Friday, December 18, 2020

What price for a birth-right and a blessing?


If you turn to the Bible for guidance during these tumultuous times, you might find yourself opening the Good Book to the story of Esau and Jacob in Genesis Chapters 25-through-36.

The opening gambit of the narrative has Esau (the oldest son) trading away his birthright for a bowl of "pottage", quite likely a bowl of hot lentils seasoned with herbs to his younger, fraternal twin Jacob.

Slightly later in the narrative, Jacob reveals himself to be a masterful trickster when, aided by his mother, Jacob fools his father (Isaac) into giving him the blessing intended for Esau.

Jacob then decamps for far-away lands to avoid Esau killing him.

A bit later we learn that Esau had won his mother's disfavor by marrying two, local Canaanite women.

While away from his ancestral home, Jacob enters a mutually toxic relationship with Laban, the man who becomes his father-in-law. For the next twenty years Jacob and Laban try to screw each other over in the  most intricate and back-stabby ways.

Finally, Jacob and his camp and the animals he claimed he was owed head back to his ancestral homelands. Jacob does not trust Esau. Jacob's children lay a village to waste, killing all the men. Jacob moves on.

Esau ended up in what is now southern Jordan thus fulfilling the blessing Isaac had for him

See, far from the fertile earth

will be your dwelling;

far from the dew of the heavens above! (Tafilah, Jordan averages 7" of precipitation a year)

By your sword you will live,

and your brother you will serve;

But when you become restless,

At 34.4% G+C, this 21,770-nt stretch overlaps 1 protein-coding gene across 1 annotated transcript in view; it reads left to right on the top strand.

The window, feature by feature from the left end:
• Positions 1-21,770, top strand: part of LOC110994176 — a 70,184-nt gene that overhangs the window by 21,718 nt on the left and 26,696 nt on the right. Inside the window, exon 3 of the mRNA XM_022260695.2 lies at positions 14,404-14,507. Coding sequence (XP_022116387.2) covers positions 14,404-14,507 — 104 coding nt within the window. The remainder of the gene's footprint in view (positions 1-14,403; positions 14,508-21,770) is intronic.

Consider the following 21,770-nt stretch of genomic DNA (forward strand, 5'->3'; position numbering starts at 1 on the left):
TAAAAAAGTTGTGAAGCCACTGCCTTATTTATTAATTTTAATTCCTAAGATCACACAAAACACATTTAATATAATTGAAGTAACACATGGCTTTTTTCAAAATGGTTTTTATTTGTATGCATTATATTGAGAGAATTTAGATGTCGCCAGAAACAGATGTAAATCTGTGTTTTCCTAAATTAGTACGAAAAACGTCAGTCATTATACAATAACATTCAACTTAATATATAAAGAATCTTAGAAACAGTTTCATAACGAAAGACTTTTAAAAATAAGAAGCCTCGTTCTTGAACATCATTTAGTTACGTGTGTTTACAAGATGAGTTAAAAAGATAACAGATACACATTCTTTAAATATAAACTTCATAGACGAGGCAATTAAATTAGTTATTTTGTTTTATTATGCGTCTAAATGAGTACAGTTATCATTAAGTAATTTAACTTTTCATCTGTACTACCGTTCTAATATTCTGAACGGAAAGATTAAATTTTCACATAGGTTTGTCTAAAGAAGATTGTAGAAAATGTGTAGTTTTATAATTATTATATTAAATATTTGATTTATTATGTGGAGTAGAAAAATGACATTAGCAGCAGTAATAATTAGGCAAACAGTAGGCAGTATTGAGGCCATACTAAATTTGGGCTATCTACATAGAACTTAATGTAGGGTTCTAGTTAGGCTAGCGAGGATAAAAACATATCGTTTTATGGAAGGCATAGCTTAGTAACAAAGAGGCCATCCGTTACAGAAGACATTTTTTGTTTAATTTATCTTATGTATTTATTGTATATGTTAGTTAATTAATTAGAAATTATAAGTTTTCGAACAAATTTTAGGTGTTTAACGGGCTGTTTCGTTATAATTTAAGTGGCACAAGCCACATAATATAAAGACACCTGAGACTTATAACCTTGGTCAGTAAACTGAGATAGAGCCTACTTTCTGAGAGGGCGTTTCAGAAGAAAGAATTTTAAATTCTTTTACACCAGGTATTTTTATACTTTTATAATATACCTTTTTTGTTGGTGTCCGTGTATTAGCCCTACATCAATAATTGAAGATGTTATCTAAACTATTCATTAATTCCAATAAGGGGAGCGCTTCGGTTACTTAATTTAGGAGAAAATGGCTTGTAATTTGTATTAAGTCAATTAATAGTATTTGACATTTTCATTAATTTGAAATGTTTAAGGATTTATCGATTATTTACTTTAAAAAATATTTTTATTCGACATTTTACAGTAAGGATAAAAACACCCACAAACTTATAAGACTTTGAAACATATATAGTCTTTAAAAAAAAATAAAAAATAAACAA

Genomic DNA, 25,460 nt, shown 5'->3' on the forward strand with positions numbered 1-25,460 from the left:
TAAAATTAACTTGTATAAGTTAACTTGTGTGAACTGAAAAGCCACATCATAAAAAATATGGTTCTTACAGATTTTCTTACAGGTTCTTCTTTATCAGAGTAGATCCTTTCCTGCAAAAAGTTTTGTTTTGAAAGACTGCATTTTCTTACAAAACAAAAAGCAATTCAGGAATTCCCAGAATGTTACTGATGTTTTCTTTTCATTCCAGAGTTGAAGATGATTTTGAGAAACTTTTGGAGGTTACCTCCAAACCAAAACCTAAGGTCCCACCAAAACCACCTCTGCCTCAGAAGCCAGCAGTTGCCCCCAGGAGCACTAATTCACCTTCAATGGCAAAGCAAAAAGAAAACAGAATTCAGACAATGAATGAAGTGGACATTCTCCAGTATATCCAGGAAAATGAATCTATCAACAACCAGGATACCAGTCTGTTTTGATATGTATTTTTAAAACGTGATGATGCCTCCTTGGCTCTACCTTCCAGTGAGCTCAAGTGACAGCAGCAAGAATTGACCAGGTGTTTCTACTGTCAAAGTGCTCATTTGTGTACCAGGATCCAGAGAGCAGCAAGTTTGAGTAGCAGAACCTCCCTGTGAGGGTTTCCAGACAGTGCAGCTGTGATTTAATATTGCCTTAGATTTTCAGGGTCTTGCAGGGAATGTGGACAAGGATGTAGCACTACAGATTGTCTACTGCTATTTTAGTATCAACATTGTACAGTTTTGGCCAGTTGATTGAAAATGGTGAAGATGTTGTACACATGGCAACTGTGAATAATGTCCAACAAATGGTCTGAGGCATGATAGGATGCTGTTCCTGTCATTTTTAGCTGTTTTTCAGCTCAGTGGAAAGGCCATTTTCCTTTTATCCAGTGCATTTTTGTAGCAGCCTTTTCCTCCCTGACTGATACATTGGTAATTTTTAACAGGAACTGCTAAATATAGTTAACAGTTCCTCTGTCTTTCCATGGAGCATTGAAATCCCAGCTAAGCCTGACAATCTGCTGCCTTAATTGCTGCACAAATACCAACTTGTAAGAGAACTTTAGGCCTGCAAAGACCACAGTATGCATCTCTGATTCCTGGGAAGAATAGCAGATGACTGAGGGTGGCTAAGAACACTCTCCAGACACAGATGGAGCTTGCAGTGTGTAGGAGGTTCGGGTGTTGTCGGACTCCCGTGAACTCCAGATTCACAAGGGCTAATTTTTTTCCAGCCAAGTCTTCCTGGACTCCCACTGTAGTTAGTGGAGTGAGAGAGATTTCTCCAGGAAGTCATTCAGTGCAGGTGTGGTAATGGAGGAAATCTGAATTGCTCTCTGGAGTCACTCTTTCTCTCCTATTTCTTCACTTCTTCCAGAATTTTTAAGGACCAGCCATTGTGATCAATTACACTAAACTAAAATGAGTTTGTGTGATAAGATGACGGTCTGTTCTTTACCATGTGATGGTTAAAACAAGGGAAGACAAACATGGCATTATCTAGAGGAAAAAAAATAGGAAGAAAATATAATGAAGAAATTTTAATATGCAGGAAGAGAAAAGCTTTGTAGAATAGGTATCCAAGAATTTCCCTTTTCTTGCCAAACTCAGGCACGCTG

you will throw off his yoke from your neck."

Looking at the story, it defies easy identification of who we are most likely to identify with.

Are we Esau, hyper-masculine but simple of mind with little ability to delay gratification? Are we Jacob the crafty fox who is favored by God for no merit of his own?

Are we Laban or Isaac?

It is a strange mix. The leftists entered a marriage of convenience with Chinese actors and hard-core Marxists. In that way they are like Esau marrying the Canaanite women because they were readily available. On the other hand, they were slippery and underhanded and devious much like Laban or possibly Jacob.

Perhaps the only useful thing that can be filtered out of the story is that memories are long and the damage multi-generational. The theft of, or auctioning-off of somebody else's birthright to the highest bidder means that the thief must watch his back for more than twenty years.

One smaller lesson is that there is no honor among scoundrels. Jacob prevailed because God had chosen him. Cute tricks make cute stories but without God on your side you will surely fail...eventually.


  1. I never could make any sense out of that story, nor could I figure out what the lesson was.

  2. I agree that the story of Esau, Jacob, Laban, and Laban's daughters is a tale which abounds with numerous instances of poetic justice and skullduggery and trickery. At the end, though, Esau forgave Jacob. I think that is the moral of the story. That and BUYER BEWARE.

  3. One more thing...don't let anyone near your privates...